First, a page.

What’s more, if you ever decide to sell your master franchise territory and move on to bigger and better things, you’ll have a bank of knowledge and experience behind you. So, developing a master franchise territory should help you supercharge your career in just a few years.

Disadvantages of being a master franchisee

Like any business model, the master franchisee agreement has a few downsides too:

1. Recruitment can be expensive

When you’re hiring sub-franchisees to manage individual units across your territory, you’ll need to invest a significant amount of resources into the recruitment process. This includes meeting and interviewing potential candidates, providing all the relevant franchising documentation and running comprehensive training programmes to make sure new recruits have all the skills they need.

2. There’s no guarantee the franchise will succeed on your home turf

Every prospective franchisee needs to do their research to make sure their business has good potential to succeed in their chosen location. But for master franchisees, this process can be more difficult. You’ll be introducing a brand to a very large area, where market conditions could be vastly different to neighbouring states or countries.

It’s in the best interests of both you and your franchisor to make sure your master franchise territory has potential. So, make sure you work together to examine the market, including any competitors you might come up against.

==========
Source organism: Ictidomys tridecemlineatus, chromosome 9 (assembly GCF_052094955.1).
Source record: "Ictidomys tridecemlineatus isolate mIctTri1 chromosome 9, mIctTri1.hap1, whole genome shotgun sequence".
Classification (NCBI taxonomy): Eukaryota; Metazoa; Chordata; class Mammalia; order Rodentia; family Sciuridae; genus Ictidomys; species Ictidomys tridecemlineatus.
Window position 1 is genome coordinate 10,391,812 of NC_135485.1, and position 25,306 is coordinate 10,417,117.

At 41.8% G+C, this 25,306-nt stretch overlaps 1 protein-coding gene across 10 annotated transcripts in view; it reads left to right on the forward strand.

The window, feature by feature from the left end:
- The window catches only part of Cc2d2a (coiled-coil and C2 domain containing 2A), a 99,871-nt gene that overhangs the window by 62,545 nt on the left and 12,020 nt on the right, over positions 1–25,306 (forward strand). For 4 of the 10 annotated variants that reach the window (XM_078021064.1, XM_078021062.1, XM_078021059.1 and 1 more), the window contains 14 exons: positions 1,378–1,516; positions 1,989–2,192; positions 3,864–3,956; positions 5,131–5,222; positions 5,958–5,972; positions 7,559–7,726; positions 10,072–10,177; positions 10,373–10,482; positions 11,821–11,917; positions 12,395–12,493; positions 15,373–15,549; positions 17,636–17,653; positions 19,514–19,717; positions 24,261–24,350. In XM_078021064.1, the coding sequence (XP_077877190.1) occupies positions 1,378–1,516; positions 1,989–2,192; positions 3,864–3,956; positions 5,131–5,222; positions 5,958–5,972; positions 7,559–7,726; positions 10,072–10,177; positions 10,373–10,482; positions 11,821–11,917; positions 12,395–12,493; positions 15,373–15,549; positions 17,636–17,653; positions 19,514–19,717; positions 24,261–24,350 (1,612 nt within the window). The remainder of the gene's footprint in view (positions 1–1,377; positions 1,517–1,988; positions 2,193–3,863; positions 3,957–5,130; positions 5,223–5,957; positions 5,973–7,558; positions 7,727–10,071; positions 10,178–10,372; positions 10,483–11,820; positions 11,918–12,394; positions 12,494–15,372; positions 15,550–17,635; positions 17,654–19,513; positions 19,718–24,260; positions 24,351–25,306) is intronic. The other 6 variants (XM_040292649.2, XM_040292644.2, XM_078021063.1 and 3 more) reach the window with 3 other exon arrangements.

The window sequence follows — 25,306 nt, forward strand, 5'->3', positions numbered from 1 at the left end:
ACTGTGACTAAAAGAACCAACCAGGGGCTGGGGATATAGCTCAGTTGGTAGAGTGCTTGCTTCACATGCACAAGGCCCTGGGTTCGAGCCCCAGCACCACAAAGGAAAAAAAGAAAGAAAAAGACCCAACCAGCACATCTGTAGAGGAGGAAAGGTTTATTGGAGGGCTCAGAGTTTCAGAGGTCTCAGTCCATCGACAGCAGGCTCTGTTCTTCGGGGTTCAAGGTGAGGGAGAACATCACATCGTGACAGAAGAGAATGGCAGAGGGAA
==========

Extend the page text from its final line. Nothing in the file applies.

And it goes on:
3. The master franchise model can be complicated

As a master franchisee, you’ll probably be operating in a location with different financial, legal and cultural structures to the franchisor’s home turf. This can result in complex legal arrangements that are open to exploitation, confusion or misinterpretation. All master franchisors and franchisees should make sure they’re clued up when it comes to this issue.

The trick is to simplify the agreement as much as possible without losing its nuance or rendering it ineffective. As always, one of the best ways to minimise this issue is to do plenty of research, so you know your market inside out.


Keep learning

Some of the most profitable businesses in the world have used the master franchise model to reach the lofty positions they occupy now. Used correctly, this business structure can be a powerful weapon in a franchisor’s armoury. But, as with any business decision, those involved need to do their research to make sure their venture succeeds.

Don’t worry – a well-prepared franchisor will be aware of the potential pitfalls of the master franchise agreement and try to maximise the benefits while mitigating against the risks. Gathering as much information as you can to make sure you end up with a good franchisor and enter a market with high potential is a great first step.

To read more about this business model and how to use it to your advantage, why not take a look at our master franchise articles?

>> Read more articles on the Master Franchises sector